2016 sees bluewater celebrate the impressive milestone of 25 years in business. SYT met with CEO, Peter Bennett, to discuss highlights of the last quarter century, his most memorable sale and plans for the future.
Starting a company in the marine industry was a natural step for Peter Bennett, having joined the Navy after leaving school and working as a navigator for eight years at sea. Founding bluewater in January 1991, “the concept of the company from day one was one company, one complete service,” says Bennett. “My goal was to create an all-encompassing business so we would place the crew, train the crew, manage the yacht, manage the refit, charter the yacht, charter manage the yacht and eventually sell the yacht.”
The concept quickly proved successful and Bennett was joined two years later by John Wyborn and Phillip Holden, with both eventually becoming partners within the company. Today the group employs over 100 people worldwide, with Peter Bennett as Group CEO, Phillip Holden as Director of the yacht management division and Wyborn Director of the training division. The board is made up of the three founders plus the new additions of the CEO of Bluewater Training USA, and the President of Bluewater USA (crew recruitment and retail charter services).
On the reasoning behind a full service company, “If your standards are high across the board, then it is a more optimised cohesive system,” says the Group CEO. “Some people do not agree with it, they don’t like monopolies or one person having a significant amount of power over the industry, but I wanted to be more than just a yacht or charter broker, I wanted to give something back, and I think we give a lot back in our crew related products and services.”
The company’s contribution to the industry includes a huge amount of development and research into the training sector. “Working alongside the MCA and RYA, we have been the leading company in developing modular training and professional crew training for 25 years,” says Bennett. “A lot of the courses that yacht crew do today are the result of our input and from our combined expertise at bluewater; from being naval officers to our experience from running a large company in this industry for the past 25 years.”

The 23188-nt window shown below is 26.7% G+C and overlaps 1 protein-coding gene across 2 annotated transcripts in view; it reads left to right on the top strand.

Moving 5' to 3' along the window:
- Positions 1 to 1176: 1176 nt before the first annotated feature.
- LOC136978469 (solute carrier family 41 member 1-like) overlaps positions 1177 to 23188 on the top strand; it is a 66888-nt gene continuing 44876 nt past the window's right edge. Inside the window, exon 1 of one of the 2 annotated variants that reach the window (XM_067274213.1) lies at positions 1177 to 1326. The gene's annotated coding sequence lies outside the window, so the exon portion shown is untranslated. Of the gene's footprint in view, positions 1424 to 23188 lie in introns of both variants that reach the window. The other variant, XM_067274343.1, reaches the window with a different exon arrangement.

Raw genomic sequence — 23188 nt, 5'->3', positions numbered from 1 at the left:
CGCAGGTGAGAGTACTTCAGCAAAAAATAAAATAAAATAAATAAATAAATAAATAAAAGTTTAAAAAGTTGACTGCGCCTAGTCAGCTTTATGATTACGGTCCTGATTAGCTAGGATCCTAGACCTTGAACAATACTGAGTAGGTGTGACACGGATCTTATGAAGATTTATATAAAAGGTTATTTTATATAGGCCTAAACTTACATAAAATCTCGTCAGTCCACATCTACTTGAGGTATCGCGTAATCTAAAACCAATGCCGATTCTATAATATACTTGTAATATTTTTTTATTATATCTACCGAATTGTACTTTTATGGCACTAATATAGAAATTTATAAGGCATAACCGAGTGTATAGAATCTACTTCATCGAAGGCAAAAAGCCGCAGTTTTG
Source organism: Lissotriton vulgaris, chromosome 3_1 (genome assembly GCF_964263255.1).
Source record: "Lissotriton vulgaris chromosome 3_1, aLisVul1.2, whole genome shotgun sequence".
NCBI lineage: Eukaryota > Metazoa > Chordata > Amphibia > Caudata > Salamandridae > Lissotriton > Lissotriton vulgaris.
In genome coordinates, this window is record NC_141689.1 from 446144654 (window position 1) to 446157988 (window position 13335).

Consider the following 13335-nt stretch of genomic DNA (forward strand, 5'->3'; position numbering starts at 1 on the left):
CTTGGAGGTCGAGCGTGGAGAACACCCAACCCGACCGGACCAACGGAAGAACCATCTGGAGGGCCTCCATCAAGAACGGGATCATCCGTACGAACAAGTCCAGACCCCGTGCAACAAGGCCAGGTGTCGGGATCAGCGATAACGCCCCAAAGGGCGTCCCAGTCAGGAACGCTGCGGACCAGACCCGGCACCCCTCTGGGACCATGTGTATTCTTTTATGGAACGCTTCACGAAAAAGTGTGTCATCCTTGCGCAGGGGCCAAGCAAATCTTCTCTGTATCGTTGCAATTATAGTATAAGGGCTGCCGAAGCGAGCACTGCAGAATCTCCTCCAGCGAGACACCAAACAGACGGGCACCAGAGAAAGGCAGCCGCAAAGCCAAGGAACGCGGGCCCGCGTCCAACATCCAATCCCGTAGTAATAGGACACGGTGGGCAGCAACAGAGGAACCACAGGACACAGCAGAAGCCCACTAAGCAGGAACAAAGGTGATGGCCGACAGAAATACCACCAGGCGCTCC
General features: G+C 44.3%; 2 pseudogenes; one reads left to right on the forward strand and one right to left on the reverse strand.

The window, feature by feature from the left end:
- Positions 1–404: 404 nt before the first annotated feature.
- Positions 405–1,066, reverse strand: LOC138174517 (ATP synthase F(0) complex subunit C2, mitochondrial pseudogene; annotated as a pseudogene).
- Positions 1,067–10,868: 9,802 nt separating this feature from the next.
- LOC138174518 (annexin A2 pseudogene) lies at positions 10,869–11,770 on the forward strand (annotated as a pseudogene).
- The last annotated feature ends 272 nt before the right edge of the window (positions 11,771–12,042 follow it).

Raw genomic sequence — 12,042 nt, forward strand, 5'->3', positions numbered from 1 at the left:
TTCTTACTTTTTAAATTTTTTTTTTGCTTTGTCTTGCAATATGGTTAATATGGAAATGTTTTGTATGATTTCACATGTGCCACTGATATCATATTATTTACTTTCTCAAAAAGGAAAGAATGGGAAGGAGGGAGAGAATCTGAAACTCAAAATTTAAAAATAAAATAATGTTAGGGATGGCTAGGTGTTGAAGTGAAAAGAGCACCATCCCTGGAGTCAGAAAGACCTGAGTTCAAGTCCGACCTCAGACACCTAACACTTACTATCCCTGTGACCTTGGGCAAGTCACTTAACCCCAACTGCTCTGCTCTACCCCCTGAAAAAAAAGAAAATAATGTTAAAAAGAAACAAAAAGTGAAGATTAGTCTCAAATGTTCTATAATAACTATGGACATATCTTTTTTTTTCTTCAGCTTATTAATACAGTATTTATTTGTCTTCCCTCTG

Peter Bennett is also particularly proud of their crew database, which has approximately 90,000 candidates. “They are all tied into our system, the boats are tied in, there are jobs that are being captured and sourced every day for all those 90,000 crew and that is us giving something back,” he says. “We were totally innovative with the creation of the ONE Account system and, sure, there is profit in it, we didn’t just do it because we like the industry, we did it because we like to make money, but with every cent invested into a ONE Account, the yacht receives the full amount back in training vouchers, which now can be redeemed in Europe or the USA.”
With so many divisions, ensuring a balance can be a challenge. “It’s difficult to brand a company across five sectors and have all sectors recognise the brand at the same level,” he says. “We started with crew and training, and we’ve been going strong for 25 years, we have a highly efficient management business, a great charter company, yacht brokers selling boats. Sure, our brand remains stronger in the first two sectors, but this isn’t to say it won’t gain in strength in the others in future. It is my challenge to make these divisions more robust across the board, which I am confident we will do.”